The inquiry into how nurse Lucy Letby was able to murder seven babies will now have greater powers to compel witnesses to give evidence.
In a significant move, ministers upgraded the independent inquiry after criticism from families of the victims that it did not go far enough.
The inquiry, ordered after Letby was found guilty this month, was not initially given full statutory powers.
Health Secretary Steve Barclay said he had listened to the families.
He said he had decided a statutory inquiry led by a judge was the best way forward and "respects the wishes" of the families.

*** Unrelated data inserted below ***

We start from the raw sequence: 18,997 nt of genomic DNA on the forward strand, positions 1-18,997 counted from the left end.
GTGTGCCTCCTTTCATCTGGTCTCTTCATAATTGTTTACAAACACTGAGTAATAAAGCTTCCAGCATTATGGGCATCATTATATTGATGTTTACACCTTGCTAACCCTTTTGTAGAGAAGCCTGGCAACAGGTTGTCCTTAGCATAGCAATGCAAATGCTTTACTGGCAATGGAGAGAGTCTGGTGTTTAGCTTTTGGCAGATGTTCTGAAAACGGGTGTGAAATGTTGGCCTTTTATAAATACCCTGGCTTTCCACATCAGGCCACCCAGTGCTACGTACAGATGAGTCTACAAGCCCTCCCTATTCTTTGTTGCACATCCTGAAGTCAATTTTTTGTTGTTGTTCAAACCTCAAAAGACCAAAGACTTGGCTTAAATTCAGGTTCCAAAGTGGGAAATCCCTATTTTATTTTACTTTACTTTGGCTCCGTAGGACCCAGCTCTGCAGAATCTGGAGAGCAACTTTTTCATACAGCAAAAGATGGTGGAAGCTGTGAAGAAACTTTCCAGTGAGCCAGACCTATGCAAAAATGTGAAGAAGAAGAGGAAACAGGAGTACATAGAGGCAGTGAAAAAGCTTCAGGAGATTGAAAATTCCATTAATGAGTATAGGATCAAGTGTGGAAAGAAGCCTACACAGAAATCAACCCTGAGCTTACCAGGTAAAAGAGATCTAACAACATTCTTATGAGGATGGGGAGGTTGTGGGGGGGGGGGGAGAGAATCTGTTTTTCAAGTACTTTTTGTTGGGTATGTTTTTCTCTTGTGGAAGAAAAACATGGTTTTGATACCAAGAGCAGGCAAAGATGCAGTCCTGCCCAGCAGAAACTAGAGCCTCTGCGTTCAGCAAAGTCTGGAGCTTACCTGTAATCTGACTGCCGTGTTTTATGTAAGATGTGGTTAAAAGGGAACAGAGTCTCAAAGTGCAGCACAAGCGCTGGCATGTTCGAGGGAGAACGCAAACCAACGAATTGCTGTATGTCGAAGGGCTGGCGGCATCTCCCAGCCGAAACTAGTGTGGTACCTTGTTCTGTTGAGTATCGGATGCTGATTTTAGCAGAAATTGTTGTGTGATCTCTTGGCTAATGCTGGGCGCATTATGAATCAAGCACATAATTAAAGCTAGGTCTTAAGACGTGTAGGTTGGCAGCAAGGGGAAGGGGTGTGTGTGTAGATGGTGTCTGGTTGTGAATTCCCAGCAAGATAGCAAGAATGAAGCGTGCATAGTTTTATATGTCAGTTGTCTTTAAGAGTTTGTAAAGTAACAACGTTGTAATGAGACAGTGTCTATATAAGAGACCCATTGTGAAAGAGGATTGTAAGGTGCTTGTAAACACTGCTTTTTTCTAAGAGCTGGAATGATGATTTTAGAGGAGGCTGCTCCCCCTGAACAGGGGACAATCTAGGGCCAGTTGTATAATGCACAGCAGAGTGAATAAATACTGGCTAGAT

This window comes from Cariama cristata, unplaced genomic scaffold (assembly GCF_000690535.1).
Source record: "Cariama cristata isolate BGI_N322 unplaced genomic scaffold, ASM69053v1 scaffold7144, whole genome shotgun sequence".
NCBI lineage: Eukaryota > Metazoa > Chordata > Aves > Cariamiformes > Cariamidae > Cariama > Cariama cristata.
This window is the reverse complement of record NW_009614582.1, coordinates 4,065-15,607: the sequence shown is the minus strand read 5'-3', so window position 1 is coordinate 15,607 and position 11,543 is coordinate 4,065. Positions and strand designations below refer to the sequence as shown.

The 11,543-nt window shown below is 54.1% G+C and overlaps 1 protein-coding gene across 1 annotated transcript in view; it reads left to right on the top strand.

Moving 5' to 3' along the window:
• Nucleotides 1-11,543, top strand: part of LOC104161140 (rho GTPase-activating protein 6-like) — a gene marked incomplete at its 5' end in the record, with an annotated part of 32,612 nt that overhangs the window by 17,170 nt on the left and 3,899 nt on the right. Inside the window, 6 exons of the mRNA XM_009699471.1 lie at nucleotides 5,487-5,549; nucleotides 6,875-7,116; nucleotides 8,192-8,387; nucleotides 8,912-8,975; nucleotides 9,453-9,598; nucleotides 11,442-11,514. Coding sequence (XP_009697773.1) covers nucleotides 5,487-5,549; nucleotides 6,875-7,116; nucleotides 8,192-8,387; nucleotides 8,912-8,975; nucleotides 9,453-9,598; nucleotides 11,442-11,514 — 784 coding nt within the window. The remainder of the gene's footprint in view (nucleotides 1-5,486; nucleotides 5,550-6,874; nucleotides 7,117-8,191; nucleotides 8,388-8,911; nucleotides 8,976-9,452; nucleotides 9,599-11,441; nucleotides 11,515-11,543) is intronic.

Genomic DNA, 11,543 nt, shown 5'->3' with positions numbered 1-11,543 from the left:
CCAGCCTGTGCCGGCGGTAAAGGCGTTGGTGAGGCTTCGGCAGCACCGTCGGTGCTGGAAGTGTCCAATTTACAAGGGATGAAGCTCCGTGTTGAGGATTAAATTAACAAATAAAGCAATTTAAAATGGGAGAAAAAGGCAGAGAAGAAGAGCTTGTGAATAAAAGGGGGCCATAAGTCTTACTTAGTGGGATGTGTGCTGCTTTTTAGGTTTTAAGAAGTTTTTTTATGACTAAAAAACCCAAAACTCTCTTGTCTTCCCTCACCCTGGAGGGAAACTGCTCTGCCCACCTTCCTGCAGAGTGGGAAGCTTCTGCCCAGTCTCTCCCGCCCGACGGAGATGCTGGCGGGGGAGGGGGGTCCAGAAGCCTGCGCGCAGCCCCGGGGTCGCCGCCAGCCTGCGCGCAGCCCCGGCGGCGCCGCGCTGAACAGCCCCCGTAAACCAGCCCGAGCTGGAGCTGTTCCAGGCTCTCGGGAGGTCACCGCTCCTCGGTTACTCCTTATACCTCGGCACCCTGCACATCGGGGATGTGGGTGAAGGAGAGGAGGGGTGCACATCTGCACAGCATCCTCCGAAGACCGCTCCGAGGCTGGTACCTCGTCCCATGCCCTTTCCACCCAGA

Mr Barclay said the key advantage was the power of compulsion.
"My priority is to ensure the families get the answers they deserve and people are held to account where they need to be," he added.
He said an announcement about who would chair the inquiry would be made in the coming days - ministers have already said it will be a judge.
Richard Scorer, a lawyer who is representing two of the families, welcomed the government's announcement.
"It is essential that the chair has the powers to compel witnesses to give evidence under oath, and to force disclosure of documents. Without these powers, the inquiry would have been ineffectual and our clients would have been deprived of the answers they need and deserve," he said.
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Source: BBC News, 30 August 2023